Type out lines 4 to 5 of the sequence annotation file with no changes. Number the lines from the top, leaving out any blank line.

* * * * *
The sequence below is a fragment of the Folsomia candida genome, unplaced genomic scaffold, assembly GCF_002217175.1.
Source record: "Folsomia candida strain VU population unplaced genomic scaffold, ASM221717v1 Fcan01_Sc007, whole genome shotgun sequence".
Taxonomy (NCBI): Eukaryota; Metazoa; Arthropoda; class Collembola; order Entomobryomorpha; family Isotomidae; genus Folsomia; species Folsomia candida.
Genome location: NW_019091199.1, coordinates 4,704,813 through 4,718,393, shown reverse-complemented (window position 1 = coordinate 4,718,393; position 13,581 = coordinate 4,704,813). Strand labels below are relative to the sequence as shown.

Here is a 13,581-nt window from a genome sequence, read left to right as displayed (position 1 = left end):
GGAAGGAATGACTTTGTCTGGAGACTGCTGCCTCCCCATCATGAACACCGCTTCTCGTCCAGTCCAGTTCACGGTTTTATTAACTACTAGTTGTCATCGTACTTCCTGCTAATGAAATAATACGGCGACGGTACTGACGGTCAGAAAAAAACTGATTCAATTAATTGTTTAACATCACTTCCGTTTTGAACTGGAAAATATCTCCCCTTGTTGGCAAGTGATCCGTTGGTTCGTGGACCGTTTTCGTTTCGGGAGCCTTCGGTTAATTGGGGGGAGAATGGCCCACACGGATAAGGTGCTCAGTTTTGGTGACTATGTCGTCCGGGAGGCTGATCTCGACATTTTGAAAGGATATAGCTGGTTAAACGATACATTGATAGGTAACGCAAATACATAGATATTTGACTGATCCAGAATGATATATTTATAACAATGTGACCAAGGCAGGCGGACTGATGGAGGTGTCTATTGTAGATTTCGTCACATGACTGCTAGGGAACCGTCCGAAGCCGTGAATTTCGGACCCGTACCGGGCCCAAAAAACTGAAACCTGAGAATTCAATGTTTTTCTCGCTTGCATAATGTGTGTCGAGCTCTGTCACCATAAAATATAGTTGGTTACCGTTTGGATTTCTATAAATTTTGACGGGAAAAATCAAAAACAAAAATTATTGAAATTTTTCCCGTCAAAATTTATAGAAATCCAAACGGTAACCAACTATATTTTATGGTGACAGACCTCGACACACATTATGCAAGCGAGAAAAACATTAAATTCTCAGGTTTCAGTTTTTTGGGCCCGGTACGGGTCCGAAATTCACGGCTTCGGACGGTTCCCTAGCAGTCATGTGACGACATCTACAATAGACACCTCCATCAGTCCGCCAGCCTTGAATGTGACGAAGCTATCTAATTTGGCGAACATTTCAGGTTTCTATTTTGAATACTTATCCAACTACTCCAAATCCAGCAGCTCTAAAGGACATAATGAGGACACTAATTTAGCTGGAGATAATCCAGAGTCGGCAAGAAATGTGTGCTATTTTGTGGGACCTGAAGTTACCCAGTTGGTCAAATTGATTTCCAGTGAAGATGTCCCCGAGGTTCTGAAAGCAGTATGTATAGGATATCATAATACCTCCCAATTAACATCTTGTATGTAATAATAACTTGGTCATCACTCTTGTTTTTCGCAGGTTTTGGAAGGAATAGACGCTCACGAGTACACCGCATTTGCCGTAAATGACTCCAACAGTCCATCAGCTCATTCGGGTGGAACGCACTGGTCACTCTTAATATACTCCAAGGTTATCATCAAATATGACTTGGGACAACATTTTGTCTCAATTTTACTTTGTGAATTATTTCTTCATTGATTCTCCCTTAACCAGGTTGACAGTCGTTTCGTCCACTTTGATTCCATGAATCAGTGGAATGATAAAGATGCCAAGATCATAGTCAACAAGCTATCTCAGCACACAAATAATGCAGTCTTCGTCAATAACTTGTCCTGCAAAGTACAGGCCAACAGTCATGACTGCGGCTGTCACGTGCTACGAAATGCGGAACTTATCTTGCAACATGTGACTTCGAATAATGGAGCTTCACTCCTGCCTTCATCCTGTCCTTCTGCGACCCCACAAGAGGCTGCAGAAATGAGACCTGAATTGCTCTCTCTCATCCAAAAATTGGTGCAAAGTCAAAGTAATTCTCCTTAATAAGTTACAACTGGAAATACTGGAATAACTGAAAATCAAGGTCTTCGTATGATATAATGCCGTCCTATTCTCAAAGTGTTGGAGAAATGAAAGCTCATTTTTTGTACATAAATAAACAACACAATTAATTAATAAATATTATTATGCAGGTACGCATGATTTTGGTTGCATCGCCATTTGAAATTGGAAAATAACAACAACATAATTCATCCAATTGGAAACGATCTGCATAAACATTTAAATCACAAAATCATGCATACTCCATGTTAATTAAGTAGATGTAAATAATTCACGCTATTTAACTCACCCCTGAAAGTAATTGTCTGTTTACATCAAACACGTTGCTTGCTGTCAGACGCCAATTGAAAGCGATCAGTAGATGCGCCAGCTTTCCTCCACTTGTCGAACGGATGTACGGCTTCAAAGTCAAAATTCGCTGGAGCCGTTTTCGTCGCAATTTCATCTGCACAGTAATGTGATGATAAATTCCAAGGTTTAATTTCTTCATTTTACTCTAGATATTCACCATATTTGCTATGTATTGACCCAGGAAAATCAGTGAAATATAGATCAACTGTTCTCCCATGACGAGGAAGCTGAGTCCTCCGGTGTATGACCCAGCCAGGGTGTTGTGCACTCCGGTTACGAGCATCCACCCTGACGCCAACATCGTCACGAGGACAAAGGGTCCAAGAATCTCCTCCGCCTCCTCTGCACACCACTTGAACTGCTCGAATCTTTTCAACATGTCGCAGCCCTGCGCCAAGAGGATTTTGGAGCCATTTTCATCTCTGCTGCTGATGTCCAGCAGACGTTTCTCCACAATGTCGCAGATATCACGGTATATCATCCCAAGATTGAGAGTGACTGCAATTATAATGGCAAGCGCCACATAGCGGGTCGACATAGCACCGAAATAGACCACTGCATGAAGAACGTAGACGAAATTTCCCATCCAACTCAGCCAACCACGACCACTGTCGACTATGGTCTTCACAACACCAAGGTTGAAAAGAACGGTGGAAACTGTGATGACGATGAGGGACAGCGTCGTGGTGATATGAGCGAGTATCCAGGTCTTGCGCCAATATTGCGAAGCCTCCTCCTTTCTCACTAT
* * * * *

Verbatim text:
Genome location: NW_019091199.1, coordinates 4,704,813 through 4,718,393, shown reverse-complemented (window position 1 = coordinate 4,718,393; position 13,581 = coordinate 4,704,813). Strand labels below are relative to the sequence as shown.

Here is a 13,581-nt window from a genome sequence, read left to right as displayed (position 1 = left end):